One of the first things I added to my teacher tool kit during my first few years of teaching was video. As a science middle school teacher, I saw using documentaries as an effective strategy. After all, the interviewees and talking heads presented in videos are experts in their field, often working with cutting-edge tools that I could only dream of using. They also often had animations and visualizations that helped clarify ideas. Not only that, but by showing those documentaries, my students and I could  journey to places we’d never be able to go. In those early days, my planning time was often spent finding that “perfect” video that I could simply plug in, play and be done with the lesson.

I soon realized, however, that there was a problem with this approach. First, my students would often see this time as simply a form of entertainment. They would enter what I started calling “TV mode,” and instead of focusing on the content that I was so excited to show them, they would focus on the expert’s accent or on the cuteness of the animals showcased. Second, the plug and play approach limited my sources of video to documentaries and educational shows. Although these are rich source of information, I also saw opportunities in YouTube videos and commercial films. I remember watching Spiderman and thinking how great it would be to show the movie and discuss the different chase scenes in terms of Newton’s Laws of Motion. Although the idea sounded great, I also knew that I would not be able to explain to my administration and parents the use of this commercial movie as an educational experience. Never mind that it would, for sure, be seen as mere entertainment by my students. I needed ways to be able to circumvent these problems and use videos effectively.

As I continued on my journey, I finally understood that the key to using video effectively in the classroom is preparation. I could maximize the learning opportunities videos offer by encouraging students to become active viewers using a few simple tools and strategies.

Preparing the video:

  • Preview the video. It goes without saying, but you do have to watch the full clip that you’re interested in showing and make sure that, as you watch it, you are thinking about your specific students. Whether your selection comes from YouTube or PBS, you do not want to be surprised by inappropriate content or material that is way above the students’ maturity level. I learned this one the hard way while showing National Geographic’s “The Human Footprint.” As I was previewing I had my “teacher hat” on and failed to recognize that the section on Cleansing and Beauty Products would get my students tittering about the girl in the shower. Nothing is actually shown or inappropriate, but just the idea was enough to derail my middle schoolers!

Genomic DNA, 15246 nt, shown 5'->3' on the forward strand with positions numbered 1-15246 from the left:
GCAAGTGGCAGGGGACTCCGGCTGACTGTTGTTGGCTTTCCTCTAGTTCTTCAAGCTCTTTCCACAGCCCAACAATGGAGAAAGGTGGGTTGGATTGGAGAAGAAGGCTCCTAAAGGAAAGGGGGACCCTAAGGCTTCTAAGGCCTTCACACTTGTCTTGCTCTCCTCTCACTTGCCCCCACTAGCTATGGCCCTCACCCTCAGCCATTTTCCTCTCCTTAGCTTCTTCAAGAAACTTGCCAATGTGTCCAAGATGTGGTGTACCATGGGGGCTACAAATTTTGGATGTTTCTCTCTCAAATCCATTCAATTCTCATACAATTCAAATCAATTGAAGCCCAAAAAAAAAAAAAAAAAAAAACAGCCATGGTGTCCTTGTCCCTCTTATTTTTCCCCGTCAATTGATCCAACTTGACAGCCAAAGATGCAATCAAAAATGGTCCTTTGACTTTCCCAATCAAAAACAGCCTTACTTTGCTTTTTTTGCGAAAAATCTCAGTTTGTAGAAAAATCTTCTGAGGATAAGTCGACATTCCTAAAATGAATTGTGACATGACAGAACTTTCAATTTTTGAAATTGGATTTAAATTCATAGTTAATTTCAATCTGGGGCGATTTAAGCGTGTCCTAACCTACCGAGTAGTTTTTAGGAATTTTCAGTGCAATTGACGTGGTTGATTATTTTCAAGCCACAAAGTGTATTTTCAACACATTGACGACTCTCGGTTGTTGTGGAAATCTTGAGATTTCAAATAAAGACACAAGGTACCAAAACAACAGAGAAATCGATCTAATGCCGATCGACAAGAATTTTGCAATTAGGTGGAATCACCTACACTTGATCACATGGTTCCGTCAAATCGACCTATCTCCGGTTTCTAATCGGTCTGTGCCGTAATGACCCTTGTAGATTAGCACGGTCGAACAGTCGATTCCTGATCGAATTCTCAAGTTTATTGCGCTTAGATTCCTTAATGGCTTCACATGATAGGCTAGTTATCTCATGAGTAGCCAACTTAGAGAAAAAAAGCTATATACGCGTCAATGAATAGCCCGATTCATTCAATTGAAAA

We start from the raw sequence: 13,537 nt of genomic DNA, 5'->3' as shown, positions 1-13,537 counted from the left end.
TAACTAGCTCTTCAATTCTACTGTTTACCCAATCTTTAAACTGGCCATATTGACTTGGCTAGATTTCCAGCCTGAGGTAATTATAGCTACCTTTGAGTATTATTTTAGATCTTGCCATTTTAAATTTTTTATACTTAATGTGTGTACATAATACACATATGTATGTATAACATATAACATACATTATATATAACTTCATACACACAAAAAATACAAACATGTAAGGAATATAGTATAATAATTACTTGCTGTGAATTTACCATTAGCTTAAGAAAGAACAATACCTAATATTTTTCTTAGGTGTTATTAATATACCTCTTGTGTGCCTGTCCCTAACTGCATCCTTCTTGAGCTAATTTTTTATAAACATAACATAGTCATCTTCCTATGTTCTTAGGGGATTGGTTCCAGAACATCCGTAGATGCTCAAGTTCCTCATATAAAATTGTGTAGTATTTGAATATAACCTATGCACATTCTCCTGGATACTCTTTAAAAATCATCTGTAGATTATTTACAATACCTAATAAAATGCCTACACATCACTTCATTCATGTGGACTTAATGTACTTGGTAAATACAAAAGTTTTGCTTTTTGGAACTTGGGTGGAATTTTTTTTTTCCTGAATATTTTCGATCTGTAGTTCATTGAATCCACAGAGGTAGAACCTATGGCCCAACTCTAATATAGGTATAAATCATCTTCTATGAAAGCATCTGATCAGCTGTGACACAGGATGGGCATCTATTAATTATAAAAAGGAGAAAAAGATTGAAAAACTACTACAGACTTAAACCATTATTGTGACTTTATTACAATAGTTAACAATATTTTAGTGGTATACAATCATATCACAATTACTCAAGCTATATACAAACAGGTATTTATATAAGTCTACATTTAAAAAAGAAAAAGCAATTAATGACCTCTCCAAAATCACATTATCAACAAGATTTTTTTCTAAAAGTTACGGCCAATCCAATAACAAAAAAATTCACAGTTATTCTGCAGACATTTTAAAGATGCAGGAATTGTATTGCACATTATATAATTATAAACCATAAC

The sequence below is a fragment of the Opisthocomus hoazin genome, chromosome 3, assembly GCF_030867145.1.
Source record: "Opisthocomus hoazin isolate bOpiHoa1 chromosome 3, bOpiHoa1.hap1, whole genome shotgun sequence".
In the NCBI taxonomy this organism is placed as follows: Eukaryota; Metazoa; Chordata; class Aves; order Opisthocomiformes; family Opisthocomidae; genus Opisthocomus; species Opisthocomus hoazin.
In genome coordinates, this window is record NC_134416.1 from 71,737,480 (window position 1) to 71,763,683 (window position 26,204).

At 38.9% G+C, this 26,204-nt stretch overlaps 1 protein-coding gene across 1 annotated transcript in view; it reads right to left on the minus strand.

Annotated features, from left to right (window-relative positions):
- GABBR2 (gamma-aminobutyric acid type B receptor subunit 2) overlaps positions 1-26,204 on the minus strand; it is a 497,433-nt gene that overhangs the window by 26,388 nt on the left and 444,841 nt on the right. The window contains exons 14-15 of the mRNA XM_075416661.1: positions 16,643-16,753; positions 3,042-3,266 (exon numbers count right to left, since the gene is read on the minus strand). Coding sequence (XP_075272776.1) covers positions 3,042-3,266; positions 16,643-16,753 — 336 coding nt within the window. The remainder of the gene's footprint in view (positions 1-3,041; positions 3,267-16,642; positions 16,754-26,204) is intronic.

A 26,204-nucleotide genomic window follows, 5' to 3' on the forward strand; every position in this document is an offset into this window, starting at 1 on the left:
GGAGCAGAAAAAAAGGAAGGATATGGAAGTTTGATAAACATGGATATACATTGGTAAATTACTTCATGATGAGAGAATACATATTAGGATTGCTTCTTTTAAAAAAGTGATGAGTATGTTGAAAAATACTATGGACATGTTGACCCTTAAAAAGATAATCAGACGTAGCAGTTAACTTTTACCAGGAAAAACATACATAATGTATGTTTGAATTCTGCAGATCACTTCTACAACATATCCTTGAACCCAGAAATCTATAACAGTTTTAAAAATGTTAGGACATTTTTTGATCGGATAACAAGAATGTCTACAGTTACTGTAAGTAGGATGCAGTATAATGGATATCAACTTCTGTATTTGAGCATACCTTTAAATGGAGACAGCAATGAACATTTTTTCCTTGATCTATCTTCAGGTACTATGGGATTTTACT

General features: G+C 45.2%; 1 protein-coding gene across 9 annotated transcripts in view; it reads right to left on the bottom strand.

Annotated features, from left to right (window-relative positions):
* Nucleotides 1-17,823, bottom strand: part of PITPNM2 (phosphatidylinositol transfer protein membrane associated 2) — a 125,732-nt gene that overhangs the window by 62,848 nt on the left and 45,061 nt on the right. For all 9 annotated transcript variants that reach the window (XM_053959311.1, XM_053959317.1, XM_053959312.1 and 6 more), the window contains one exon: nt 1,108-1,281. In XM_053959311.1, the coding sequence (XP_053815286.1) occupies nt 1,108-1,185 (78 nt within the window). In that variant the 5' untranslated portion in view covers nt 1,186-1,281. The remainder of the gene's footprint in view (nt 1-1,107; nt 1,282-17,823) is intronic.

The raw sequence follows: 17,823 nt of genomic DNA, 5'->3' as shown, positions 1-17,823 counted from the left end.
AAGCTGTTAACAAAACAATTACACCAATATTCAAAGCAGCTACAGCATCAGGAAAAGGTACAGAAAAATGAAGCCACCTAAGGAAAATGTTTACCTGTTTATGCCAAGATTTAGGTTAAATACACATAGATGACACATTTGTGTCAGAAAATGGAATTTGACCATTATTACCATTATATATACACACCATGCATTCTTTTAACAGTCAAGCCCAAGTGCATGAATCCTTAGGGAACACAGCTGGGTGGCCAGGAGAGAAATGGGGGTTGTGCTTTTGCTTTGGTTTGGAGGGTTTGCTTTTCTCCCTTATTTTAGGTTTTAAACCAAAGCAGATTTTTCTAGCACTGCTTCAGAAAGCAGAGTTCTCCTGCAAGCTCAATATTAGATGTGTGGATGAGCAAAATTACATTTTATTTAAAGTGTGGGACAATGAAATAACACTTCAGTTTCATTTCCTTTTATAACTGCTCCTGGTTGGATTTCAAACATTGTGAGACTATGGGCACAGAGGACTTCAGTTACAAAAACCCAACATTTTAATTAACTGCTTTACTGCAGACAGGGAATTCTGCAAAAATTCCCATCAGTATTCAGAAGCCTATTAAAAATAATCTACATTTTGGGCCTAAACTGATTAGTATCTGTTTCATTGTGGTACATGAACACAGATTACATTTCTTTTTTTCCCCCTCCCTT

• Edit the video. Cut the video into smaller sections, showing only what you need. Vibby allows you to break up a video into highlighted sections. Once you click play, the “vib” will play the highlights and skip over whatever was not highlighted. You can also add comments, which makes it easy to provide students with specific focus points. (I have used Vibby to show clips of commercial action films to explain motion and forces concepts to my 8th graders, engaging them immediately because they recognize the scenes, often leading to discussions of how these films misrepresent the laws of physics.)
  • Insert pointed questions, comments and commentaries. I often insert the questions I want to pose to the class, using either Edpuzzle and PlayPosIt. Both tools work similarly, allowing you to add different question types (multiple choice, short answer, etc.) as well as comments and audio commentaries. The video automatically stops at question points, allowing for a more seamless discussion. Here is an example I use when discussing biogeochemical cycles in my 7th grade class.
  • Prepare guided notes. As you are previewing the video, think about  the key points and concepts you want your students to learn. Create your guided notes, leaving blanks for the information you want the students to write down.

One thing I’ve discovered is that it is also relatively easy to create your own videos using tools like screencast-o-matic or screencastify. In fact, a couple of years ago, as I was working with Better Lesson (a lesson plan and curriculum resource site), I did just that. I started by creating a screencast of myself teaching the concept. Then I Edpuzzled it and prepared my guided notes. I invite you to see the lesson in action at Better Lesson – Cladistics.

Before viewing:

  • Activate prior knowledge. To do this, I usually use a simple quick write, a chain note or a turn and talk. I want my students to start thinking about what they already know about the subject, which helps them make connections between the video and the content already explored.